Even though Linux is more user-friendly than it ever was, it has yet to catch on with the average Joe. Having used Ubuntu Linux for over a year, I’m pretty familiar with both the graphical interface and the terminal. I’m gonna play devil’s advocate and try to uncover what’s keeping the crowd away from Linux.
You can’t just go and install anything you find on the net
When you use Windows, you get used to the fact that any piece of software you find on the net is compatible with your operating system. Sure, many sites are dedicated to finding cool Linux software but I did miss being able to try everything I came across. Even though I find myself uninstalling these things afterwards in many cases, I still missed being able to play around with these things. Joost is a perfect example in this category.
There are Linux-compatible alternatives out there for every Windows app, but they’re not always good enough to replace them.
Linux has a dedicated community of volunteers that work on all sorts of cool applications in their spare time. Not every app however is ready to compete with their Windows counterparts just yet. For example, I enjoyed using Pidgin/Gaim but I did miss a couple of features, most of which are hard to develop without some help from the companies running the IM networks. I’m a loyal MSN user so I had to miss out on winks, backgrounds, audio/video chat, games and all that stuff that makes Windows Live Messenger have such a big memory footprint. Or how about video editing? Until this day, I haven’t found an open-source alternative that is good enough to replace Pinnacle Studio. Although this is mostly due to the fact that Linux developers have a lot less resources, that excuse is not going to get Windows users to switch.
You can’t use Windows apps you purchased on Linux
If you bought any commercial software in your life, you might as well just go throw it all away unless they happen to support Linux.
Microsoft and Apple
Since free OS usage is on the rise, Microsoft and Apple secretly try to set up some kind of cordon sanitaire by totally ignoring Linux, and in some cases even crippling their user experience. Here’s an example: Ashley reported a while ago that the new iPods don’t support anything other than iTunes. For years, people in the Linux community have been working on iTunes alternatives without any cooperation from Apple. But then they wrote new iPod firmware, which is of course paid for by the consumer, that intentionally prevents third-party apps from accessing their device! Since the average consumer doesn’t like rebooting into Windows or Mac OS X to sync his iPod, he just stays away from Linux. Cause after all, why would a user degrade its experience just to get away from the two giants?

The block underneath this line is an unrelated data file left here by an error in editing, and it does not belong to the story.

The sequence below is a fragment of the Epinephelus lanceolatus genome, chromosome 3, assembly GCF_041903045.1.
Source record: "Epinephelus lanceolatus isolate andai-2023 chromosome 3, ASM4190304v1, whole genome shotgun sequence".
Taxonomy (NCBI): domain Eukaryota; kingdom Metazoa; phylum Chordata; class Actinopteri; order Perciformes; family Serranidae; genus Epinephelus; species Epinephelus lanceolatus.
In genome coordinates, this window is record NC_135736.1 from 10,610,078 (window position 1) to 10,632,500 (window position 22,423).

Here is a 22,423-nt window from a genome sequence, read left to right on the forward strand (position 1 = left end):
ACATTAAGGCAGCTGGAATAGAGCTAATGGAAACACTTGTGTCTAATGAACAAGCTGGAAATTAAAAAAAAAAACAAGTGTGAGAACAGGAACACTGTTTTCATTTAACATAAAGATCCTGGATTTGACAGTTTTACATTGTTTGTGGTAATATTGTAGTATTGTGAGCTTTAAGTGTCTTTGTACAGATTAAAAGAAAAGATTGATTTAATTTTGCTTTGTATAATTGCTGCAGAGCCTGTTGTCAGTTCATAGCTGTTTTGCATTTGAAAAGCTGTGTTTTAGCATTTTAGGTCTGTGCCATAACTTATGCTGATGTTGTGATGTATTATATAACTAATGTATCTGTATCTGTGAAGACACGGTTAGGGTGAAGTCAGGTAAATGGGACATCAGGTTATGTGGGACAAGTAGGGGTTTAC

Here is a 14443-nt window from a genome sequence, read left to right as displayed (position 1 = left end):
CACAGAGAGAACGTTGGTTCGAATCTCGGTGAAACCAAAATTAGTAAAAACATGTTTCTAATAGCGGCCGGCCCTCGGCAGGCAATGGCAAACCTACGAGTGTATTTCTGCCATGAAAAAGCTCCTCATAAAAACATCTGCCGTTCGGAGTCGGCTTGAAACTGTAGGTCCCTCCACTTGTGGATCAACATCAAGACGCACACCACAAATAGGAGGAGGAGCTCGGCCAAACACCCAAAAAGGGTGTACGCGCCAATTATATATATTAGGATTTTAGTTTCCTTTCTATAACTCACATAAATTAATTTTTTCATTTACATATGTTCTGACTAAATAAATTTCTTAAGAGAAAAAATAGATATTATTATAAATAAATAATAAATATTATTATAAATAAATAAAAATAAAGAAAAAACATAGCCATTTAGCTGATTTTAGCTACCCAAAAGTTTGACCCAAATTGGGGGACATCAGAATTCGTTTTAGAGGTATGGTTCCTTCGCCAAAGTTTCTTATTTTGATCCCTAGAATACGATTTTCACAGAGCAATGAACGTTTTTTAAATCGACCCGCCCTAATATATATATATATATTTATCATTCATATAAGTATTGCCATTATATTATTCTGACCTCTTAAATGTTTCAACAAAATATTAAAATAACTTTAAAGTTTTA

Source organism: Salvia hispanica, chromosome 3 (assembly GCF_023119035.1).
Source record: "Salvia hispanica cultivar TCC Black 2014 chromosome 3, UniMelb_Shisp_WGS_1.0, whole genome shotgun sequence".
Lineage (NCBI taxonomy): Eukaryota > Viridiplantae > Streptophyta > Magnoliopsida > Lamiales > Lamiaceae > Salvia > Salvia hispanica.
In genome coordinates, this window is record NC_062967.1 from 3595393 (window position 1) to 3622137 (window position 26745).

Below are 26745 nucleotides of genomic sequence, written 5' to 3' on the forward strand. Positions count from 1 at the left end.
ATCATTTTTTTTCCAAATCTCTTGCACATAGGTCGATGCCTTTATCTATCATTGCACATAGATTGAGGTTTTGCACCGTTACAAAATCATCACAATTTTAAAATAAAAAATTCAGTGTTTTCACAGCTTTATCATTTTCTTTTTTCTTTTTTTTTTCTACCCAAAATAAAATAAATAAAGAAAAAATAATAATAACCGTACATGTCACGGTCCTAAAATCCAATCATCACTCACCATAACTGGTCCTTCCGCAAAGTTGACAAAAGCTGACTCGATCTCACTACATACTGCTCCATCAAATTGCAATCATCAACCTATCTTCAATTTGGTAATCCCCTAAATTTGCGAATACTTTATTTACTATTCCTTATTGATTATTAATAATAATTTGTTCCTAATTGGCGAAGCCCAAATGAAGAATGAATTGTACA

The same thing goes for Microsoft. If they’d give the developers at OpenOffice.org some insight into their file formats, Office compatibility wouldn’t be such an issue and people would be more likely to switch to an Office alternative (which of course is the reason that Microsoft’s not doing it). Don’t get me wrong, they have done a tremendous job on figuring out how Office file formats work. However, that still doesn’t guarantee that your OpenOffice.org documents will look exactly the same in Office. And that is very important. Let’s say you’re a Linux user and you have to hand in a PowerPoint presentation. As you know, PowerPoint presentations can become very complex if you’re messing around with images, and if your images move a little to the left, your layout could get messed up.